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Wednesday, November 01, 2017

Fall-Related Injuries in Elderlies and How to Prevent Them

Fall-related injuries are the most common cause of morbidity and mortality in the elderly population. According to the World Health Organization (WHO), the reported rate of fall-related injuries and death increase rapidly with age. This is attributed to the fact that as you age, your general body functions also decline.

Since aging is true to all people regardless of gender, nationality and socio-economic status, fall-related injuries have become a global concern. Findings of a research study conducted in September 2011 proved that these injuries have great societal impact not only because they reduce the quality of life of the elderlies but also due to their high hospitalization cost.

These consequences lead to the emergence of advocacies aimed at preventing fall-related injuries in the older population. A 2013 study claims that fall-preventive programs have been shown to reduce the incidence of falls, most especially in the high-risk population.

Fall Injuries in Elderlies

The Center for Disease Control and Prevention (CDC) 2015 report shows that unintentional falls account to a total of 3 million cases, or 63.8% of nonfatal injuries, for ages 65 and older. Reported death secondary to falls totaled to 28,000 in the same year alone.

Those are alarmingly high numbers. What could be the reason why elderlies are prone to falls?

As you age, your body’s central nervous system experiences a progressive decline. This could lead to loss of coordination, hearing and visual impairment, diminished proprioception, and reduced hand-eye coordination. Body tissues also lose mass (a process called atrophy) and may decrease in size and tone. Connective tissues become rigid and stiff.

Aside from these physiologic changes, the majority of older people tend to take maintenance medications, making them at risk of suffering from the side effects of these drugs. Warfarin, for example, increases the risk of bleeding following an injury because it serves to diminish blood clotting.

Some fall-related injuries are mild and promise full recovery. These include minor abrasions and bruises. However, severe cases like fractures, dislocations, and brain injuries could also happen. Ground level falls (GLF), although less traumatic to younger people, has been shown to result in death of elderlies according to a 2010 research.

Fall-Preventive Measures

Now that you know the facts, it’s time for you to apply certain measures to prevent falls:

1.Raising awareness - Talk to your elderly loved ones about their fear of falling. Discuss with them the factors that contribute to that fear. Doing so could give you a clue on certain areas that you might need to change such as routines and equipment.

2. Health conditions - Ask them about how they are feeling. You could start with their senses. Are they having trouble with vision or hearing? Then you can go to their medication and its side effects. Help them manage their well-being by raising these concerns to their doctor.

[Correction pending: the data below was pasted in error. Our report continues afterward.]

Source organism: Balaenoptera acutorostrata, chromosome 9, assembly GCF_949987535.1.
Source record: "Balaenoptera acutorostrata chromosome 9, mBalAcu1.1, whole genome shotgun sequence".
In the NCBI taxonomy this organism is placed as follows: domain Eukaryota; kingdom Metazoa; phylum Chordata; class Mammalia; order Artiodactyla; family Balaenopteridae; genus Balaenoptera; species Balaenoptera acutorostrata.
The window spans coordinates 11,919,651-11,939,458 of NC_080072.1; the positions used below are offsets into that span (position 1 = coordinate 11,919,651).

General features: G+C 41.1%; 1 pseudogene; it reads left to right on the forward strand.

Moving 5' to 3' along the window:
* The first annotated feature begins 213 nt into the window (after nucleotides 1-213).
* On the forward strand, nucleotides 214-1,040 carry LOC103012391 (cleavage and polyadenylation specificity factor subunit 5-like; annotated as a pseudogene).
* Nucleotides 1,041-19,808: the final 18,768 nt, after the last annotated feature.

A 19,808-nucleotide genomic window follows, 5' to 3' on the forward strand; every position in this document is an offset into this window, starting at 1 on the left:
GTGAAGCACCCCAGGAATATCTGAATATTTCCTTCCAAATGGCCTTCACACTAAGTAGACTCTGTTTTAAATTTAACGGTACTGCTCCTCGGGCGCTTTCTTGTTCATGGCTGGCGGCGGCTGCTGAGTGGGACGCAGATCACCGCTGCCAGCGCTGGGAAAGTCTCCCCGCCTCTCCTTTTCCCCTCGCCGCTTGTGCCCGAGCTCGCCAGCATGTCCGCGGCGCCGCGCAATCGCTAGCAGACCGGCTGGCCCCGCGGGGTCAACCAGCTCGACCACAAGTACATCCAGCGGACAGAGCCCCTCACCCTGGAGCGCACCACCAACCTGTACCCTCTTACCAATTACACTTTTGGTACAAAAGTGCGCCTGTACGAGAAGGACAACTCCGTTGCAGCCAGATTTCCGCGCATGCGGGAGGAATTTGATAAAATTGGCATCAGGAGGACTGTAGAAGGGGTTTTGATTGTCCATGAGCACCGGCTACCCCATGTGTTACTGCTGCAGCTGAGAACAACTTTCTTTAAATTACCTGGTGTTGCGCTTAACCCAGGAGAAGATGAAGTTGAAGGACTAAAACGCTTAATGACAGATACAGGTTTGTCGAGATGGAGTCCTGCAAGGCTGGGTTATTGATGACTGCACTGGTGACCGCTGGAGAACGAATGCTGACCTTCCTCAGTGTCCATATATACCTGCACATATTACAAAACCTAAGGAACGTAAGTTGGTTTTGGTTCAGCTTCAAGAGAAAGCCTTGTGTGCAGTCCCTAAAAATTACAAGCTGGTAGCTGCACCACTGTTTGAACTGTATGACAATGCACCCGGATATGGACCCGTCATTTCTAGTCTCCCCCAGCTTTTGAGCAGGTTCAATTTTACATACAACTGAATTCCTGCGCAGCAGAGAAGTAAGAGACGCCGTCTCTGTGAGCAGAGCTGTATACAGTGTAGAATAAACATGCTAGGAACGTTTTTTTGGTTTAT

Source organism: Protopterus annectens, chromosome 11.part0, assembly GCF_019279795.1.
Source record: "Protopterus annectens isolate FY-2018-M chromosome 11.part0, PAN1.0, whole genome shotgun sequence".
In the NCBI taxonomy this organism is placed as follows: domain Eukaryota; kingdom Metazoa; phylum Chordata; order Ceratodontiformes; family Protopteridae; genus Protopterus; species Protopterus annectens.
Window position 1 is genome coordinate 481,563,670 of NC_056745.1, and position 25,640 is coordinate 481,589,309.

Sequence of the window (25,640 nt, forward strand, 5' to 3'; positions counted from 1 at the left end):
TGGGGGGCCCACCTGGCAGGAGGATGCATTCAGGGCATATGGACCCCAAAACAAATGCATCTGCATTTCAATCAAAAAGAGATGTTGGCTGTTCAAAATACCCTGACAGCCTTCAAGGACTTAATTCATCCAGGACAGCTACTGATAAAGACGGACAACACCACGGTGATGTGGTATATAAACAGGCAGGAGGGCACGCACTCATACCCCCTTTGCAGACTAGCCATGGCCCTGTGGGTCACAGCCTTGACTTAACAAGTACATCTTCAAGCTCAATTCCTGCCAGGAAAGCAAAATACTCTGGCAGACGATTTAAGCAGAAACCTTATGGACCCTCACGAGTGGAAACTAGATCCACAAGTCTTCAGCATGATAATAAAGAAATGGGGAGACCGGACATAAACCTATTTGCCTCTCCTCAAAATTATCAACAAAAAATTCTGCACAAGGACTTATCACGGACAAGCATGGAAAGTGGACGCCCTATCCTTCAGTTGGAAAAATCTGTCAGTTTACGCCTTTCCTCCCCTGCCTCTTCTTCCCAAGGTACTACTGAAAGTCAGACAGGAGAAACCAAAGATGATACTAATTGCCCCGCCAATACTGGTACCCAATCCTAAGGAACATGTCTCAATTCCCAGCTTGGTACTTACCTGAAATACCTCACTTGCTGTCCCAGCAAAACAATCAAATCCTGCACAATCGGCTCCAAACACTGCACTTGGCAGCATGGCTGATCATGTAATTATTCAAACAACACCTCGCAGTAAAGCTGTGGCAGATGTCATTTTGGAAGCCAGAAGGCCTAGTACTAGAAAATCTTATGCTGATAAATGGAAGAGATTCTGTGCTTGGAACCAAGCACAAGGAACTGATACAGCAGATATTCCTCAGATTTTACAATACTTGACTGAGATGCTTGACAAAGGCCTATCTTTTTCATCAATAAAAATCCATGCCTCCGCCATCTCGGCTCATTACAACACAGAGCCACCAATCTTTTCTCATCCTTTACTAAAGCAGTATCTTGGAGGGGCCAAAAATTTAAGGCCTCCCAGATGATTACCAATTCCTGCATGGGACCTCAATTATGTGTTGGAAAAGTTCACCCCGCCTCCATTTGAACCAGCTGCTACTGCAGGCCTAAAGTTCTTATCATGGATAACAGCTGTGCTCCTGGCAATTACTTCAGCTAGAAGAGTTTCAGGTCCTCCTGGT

3. Balance exercises - Poor body coordination related to aging makes it harder for older people to do daily activities. Regular balance exercises like Tai Chi address this problem while promoting a fun and engaging activity for elderlies.

4. Hazard modification - The primary mechanisms of fall injuries in older patients are stumbling, tripping and slipping These 3 causes contribute to 30% of geriatric fall cases. Hazard modification efforts could reduce the risk of fall injuries. Some practices include:

  • Providing adequate lighting especially in hallways, stairs, bathroom and bedroom. Some elderlies might have trouble seeing the dark.
  • Installing handlebars in the bathtub and grab bars on the walls of the bathroom so that they can hold onto them for support.
  • Making sure that the stairs and balconies are secured with rails.
  • Removing clutters on the floor to prevent tripping accidents.
  • Orienting them when changes have been made in the house like rearranged and added furniture.
  • Immediately drying any spilled drink or water on the floor to prevent slipping accidents.
  • Placing fall safety mats beside the bed so that you’d be alerted when your elderly loved ones have fallen from their bed. These mats also provide some cushion to reduce the impact of the fall. Click here for more information.
  • Opting for non-slip mats all over the house. Wearing non-slip shoes and socks are also great options.
  • Choosing clothes that fit well. Clothes that have long hems and are too loose could make movement difficult for them.
Various efforts to raise public awareness regarding falls have also been initiated. In fact, National Falls Prevention Awareness Day is being celebrated every September for this very purpose.

It is unwise to dismiss the risk of falling, especially in older adults. You could work with your family members and family caregiver to provide them with comfortable life. Taking these necessary measures to prevent fall incidence could ensure that your elderly loved ones are safe and as healthy as they could be.

Do you know any other measures to avoid fall injuries? Share your comments in the comment section below.

This is a guest blog posting.

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